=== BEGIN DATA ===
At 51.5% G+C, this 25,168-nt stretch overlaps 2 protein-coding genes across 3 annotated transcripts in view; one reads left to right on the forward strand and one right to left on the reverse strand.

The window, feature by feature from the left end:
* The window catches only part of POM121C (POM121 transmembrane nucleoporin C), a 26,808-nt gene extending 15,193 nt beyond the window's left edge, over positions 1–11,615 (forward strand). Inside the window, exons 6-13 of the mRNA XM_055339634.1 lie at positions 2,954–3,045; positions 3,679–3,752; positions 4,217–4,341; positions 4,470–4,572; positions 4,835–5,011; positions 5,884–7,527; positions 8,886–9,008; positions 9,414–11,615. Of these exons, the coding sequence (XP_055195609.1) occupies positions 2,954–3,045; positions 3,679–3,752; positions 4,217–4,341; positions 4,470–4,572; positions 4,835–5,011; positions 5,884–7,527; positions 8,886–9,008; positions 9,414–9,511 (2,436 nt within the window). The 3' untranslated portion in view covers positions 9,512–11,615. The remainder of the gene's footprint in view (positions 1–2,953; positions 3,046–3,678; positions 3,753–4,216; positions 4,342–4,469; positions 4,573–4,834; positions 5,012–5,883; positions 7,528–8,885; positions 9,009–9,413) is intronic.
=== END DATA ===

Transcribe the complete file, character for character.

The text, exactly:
At 51.5% G+C, this 25,168-nt stretch overlaps 2 protein-coding genes across 3 annotated transcripts in view; one reads left to right on the forward strand and one right to left on the reverse strand.

The window, feature by feature from the left end:
* The window catches only part of POM121C (POM121 transmembrane nucleoporin C), a 26,808-nt gene extending 15,193 nt beyond the window's left edge, over positions 1–11,615 (forward strand). Inside the window, exons 6-13 of the mRNA XM_055339634.1 lie at positions 2,954–3,045; positions 3,679–3,752; positions 4,217–4,341; positions 4,470–4,572; positions 4,835–5,011; positions 5,884–7,527; positions 8,886–9,008; positions 9,414–11,615. Of these exons, the coding sequence (XP_055195609.1) occupies positions 2,954–3,045; positions 3,679–3,752; positions 4,217–4,341; positions 4,470–4,572; positions 4,835–5,011; positions 5,884–7,527; positions 8,886–9,008; positions 9,414–9,511 (2,436 nt within the window). The 3' untranslated portion in view covers positions 9,512–11,615. The remainder of the gene's footprint in view (positions 1–2,953; positions 3,046–3,678; positions 3,753–4,216; positions 4,342–4,469; positions 4,573–4,834; positions 5,012–5,883; positions 7,528–8,885; positions 9,009–9,413) is intronic.